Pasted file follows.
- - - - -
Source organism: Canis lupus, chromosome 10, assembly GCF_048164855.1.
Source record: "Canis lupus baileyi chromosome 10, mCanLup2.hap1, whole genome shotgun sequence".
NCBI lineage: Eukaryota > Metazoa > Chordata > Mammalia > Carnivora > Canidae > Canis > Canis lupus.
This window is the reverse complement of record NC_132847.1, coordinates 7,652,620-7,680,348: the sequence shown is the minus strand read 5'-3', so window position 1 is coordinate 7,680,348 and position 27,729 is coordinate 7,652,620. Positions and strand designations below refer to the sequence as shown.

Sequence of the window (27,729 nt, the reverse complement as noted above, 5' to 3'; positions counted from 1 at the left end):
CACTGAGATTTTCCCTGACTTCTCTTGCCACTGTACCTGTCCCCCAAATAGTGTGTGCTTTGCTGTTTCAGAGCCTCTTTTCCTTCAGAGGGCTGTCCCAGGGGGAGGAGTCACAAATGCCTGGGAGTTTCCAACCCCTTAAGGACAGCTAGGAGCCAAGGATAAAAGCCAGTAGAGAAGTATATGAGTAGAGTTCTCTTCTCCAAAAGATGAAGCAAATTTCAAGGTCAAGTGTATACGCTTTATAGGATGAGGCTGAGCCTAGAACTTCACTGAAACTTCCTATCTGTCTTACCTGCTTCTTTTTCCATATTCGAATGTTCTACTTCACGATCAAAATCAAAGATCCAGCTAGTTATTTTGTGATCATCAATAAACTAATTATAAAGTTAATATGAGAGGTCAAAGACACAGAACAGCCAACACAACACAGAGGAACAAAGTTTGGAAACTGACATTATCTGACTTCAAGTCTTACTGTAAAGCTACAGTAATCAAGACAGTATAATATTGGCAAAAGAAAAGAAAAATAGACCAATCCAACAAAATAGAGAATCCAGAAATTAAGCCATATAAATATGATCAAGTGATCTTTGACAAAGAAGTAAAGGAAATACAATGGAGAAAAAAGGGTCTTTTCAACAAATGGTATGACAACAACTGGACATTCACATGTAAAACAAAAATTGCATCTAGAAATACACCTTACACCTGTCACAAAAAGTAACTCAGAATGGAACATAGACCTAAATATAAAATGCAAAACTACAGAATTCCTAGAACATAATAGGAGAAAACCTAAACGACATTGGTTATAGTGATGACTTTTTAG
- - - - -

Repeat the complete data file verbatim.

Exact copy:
Source organism: Canis lupus, chromosome 10, assembly GCF_048164855.1.
Source record: "Canis lupus baileyi chromosome 10, mCanLup2.hap1, whole genome shotgun sequence".
NCBI lineage: Eukaryota > Metazoa > Chordata > Mammalia > Carnivora > Canidae > Canis > Canis lupus.
This window is the reverse complement of record NC_132847.1, coordinates 7,652,620-7,680,348: the sequence shown is the minus strand read 5'-3', so window position 1 is coordinate 7,680,348 and position 27,729 is coordinate 7,652,620. Positions and strand designations below refer to the sequence as shown.

Sequence of the window (27,729 nt, the reverse complement as noted above, 5' to 3'; positions counted from 1 at the left end):
CACTGAGATTTTCCCTGACTTCTCTTGCCACTGTACCTGTCCCCCAAATAGTGTGTGCTTTGCTGTTTCAGAGCCTCTTTTCCTTCAGAGGGCTGTCCCAGGGGGAGGAGTCACAAATGCCTGGGAGTTTCCAACCCCTTAAGGACAGCTAGGAGCCAAGGATAAAAGCCAGTAGAGAAGTATATGAGTAGAGTTCTCTTCTCCAAAAGATGAAGCAAATTTCAAGGTCAAGTGTATACGCTTTATAGGATGAGGCTGAGCCTAGAACTTCACTGAAACTTCCTATCTGTCTTACCTGCTTCTTTTTCCATATTCGAATGTTCTACTTCACGATCAAAATCAAAGATCCAGCTAGTTATTTTGTGATCATCAATAAACTAATTATAAAGTTAATATGAGAGGTCAAAGACACAGAACAGCCAACACAACACAGAGGAACAAAGTTTGGAAACTGACATTATCTGACTTCAAGTCTTACTGTAAAGCTACAGTAATCAAGACAGTATAATATTGGCAAAAGAAAAGAAAAATAGACCAATCCAACAAAATAGAGAATCCAGAAATTAAGCCATATAAATATGATCAAGTGATCTTTGACAAAGAAGTAAAGGAAATACAATGGAGAAAAAAGGGTCTTTTCAACAAATGGTATGACAACAACTGGACATTCACATGTAAAACAAAAATTGCATCTAGAAATACACCTTACACCTGTCACAAAAAGTAACTCAGAATGGAACATAGACCTAAATATAAAATGCAAAACTACAGAATTCCTAGAACATAATAGGAGAAAACCTAAACGACATTGGTTATAGTGATGACTTTTTAG